I've mentioned before my love of Tolkien's The Hobbit. I really, really like it. My fondness for it has only been growing over the years. On the other hand, I don't much care for The Lord of the Rings trilogy. But that's another story. (Oddly enough, though, I really like The Lord of the Rings movies but not The Hobbit movies.)
Two of my favorite blog posts out there on the gaming blogs are "The Hobbit 1937" at The Hydra's Grotto and "1937 Hobbit as a Setting" at Rise Up Comus. Both of these riff on using The Hobbit as it was originally written as a campaign setting. The current version of The Hobbit was modified when The Lord of the Rings was publish in the 1950s to fit better the series' lore. So the posts ask, what would a campaign be like with just the information available in The Hobbit, as originally published, but with none of the later lore added by The Lord of the Rings and Tolkien's other works?
These two blog posts really make me want to play/run a campaign in that world. It's essentially a points of light campaign, which I find fascinating. Though it can be a harsh and grim world it also has a touches of fairytale whimsy. And it shows how a small group of people can have an oversized effect on the world.
While I'm interested in playing in the setting itself or a close analog, I'm not really interested in using any of the of the licensed games. Except, perhaps, The Lord of the Rings Adventure Game (LOR), a simple game released in the early 90s by Ice Crown Enterprises as an introduction to their Middle Earth Role Playing game. But I'll talk about this game in another post.
I can think of several rulesets that I could use for this. TSR D&D and OSR rulesets jump to mind immediately because that is what I'm most familiar with.
The first for me, of course, is B/X. With the exception of the cleric it fits quite nicely. The demi-human race-as-class fits the archetypes well in my mind and the other classes are spot on. As for the cleric, many people online have suggested that the cleric's magic actually fits Tolkien elves better than magic-user spells. I will take their word for it because as much as I like The Hobbit I am not a Tolkien scholar in any way, shape or form. I could do away with the cleric altogether and have elves use clerical magic instead. I just purchased BX Options: Class Builder by Erin Smale (aka The Welsh Piper) so I could just build the class from the ground up so it would be customized to my liking and have different x.p. requirements suitable for their modified powers.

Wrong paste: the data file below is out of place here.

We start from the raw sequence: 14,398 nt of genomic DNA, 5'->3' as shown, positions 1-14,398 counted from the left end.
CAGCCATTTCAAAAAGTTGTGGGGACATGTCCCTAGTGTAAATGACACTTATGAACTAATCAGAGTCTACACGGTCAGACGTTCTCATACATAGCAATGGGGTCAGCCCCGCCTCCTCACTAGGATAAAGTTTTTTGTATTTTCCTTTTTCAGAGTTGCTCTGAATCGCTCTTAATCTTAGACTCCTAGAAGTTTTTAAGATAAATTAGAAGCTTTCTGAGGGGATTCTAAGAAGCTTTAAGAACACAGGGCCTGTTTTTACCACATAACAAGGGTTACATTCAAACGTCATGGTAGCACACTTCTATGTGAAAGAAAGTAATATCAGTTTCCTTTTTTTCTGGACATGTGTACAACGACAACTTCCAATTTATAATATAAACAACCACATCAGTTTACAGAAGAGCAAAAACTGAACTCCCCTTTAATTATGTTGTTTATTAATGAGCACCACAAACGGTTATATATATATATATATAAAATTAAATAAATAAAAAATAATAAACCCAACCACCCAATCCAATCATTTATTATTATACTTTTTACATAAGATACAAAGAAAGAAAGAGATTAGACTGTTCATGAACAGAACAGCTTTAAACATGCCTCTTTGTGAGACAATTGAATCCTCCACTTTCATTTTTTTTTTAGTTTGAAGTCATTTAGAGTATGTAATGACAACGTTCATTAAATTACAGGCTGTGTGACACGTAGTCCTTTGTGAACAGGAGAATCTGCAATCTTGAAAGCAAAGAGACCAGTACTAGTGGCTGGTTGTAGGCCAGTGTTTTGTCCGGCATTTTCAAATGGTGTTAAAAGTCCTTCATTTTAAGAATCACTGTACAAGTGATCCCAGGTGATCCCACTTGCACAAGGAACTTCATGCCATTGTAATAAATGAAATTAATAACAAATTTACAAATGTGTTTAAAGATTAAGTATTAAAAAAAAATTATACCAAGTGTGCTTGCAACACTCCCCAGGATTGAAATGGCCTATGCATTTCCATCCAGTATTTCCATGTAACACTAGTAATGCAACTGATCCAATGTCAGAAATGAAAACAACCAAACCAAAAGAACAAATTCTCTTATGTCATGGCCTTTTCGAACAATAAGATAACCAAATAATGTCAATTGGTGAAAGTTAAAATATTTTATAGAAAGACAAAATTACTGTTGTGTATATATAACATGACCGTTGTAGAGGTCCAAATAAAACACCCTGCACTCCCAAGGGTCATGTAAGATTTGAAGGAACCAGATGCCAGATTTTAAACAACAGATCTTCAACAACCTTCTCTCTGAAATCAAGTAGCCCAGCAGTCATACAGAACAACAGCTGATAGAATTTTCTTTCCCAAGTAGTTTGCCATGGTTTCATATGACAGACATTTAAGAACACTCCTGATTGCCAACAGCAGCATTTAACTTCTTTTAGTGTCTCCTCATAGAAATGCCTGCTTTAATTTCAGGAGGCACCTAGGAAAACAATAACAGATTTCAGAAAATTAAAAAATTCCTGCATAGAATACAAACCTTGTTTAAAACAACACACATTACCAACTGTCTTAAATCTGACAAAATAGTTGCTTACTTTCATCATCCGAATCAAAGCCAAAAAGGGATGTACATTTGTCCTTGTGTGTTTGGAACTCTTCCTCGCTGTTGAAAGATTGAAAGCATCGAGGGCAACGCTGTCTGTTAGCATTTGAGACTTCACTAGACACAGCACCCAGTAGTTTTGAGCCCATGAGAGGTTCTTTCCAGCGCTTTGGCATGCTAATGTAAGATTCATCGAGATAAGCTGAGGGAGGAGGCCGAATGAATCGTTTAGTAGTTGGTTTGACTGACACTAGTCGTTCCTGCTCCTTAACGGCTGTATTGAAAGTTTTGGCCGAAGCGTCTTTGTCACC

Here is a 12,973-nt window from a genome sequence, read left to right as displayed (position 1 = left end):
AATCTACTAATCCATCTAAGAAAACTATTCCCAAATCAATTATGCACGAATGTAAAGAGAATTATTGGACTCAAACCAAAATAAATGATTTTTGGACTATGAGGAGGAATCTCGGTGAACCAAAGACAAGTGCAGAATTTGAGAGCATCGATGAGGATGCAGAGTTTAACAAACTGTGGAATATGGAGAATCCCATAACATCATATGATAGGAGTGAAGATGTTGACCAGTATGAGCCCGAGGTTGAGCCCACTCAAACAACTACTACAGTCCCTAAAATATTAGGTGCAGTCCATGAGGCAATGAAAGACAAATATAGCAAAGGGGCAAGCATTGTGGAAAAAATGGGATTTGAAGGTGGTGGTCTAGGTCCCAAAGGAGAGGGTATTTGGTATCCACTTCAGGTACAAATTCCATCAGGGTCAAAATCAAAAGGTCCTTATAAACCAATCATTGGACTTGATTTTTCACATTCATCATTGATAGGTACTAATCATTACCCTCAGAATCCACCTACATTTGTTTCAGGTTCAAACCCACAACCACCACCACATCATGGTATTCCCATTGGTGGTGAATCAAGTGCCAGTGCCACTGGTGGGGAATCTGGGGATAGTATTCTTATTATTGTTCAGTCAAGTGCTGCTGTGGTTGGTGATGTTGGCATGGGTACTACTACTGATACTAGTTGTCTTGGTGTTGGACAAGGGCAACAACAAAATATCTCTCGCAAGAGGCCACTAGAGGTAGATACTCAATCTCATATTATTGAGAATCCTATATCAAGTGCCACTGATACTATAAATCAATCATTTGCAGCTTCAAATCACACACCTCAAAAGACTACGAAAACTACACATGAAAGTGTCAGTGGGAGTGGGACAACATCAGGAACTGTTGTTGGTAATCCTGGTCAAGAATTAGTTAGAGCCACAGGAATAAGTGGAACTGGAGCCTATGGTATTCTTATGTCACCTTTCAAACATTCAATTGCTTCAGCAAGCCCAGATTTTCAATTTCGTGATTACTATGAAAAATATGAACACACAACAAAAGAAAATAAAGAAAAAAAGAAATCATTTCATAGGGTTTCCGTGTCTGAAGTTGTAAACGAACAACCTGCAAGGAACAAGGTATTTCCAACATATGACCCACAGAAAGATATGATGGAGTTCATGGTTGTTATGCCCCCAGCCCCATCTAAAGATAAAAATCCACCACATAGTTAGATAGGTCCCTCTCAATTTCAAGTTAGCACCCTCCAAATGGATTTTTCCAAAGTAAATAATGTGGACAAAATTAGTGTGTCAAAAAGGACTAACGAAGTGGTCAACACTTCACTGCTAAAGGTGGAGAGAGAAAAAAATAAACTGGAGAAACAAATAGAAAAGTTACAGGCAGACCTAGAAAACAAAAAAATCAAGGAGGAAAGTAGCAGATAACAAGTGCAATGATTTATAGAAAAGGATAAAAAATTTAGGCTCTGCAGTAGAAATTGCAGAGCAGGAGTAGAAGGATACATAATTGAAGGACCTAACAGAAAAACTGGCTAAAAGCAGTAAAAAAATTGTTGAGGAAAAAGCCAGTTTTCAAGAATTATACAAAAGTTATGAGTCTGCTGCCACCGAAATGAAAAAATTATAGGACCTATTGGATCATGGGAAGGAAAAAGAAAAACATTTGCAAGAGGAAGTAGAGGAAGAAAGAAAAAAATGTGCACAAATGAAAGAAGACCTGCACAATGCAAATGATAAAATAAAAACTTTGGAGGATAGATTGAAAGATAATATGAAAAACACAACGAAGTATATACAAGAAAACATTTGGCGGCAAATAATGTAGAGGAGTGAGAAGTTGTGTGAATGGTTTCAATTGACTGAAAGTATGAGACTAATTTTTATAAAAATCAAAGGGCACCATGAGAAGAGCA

The second to come to mind is The Hero's Journey by James Spahn. Either the First or Second Edition would work fine. The First Edition adheres more closely to its White Box roots. It does add more classes, modifies how attributes are generated and actually adds two attributes, luck and appearance. It also uses only shields and dexterity to determine armor class and has armor reduce damage. The Second Edition makes many more changes to better match Mr. Spahn's vision. I wrote about it in more detail in this post. I like both editions but the First Edition draws me to it more at this point. So if I were to go with The Hero's Journey I would use First Edition suitably modified. I would throw out some classes and a race to make it fit my vision better. (Buh-bye Bard, buh-bye Jester, etc.) And the cleric would have to be dealt with again.
I could go with White Box with added classes and options from Mr. Spahn's White Box Omnibus and White Box Compendium. This would essentially be taking the building blocks that he used to make The Hero's Journey and brew up my own version to try to more exactly meet my vision. I would certainly add Greenleaf Elves, rangers and druids and perhaps the barbarian. I would also probably add the druid spell list from White Box Expanded Lore by Simon "Noobirus" Piecha. A little more time consuming but the process can be fun in and of itself.
Then there are several other noncommercial OSR games that are aimed at a LotRs feel. There is Drums in the Deep, which is a modification meant for Holmes Basic. There is also Balrogs & Bagginses. B&B states you will need a version of Basic or AD&D to use it. Whereas Drums in the Deep is 11 pages, B&B clocks in at 58. I haven't read these in quite a while so I'm not going to say much about them at this time.
I think I'll wrap this post up for now and talk about non-OSR options next time.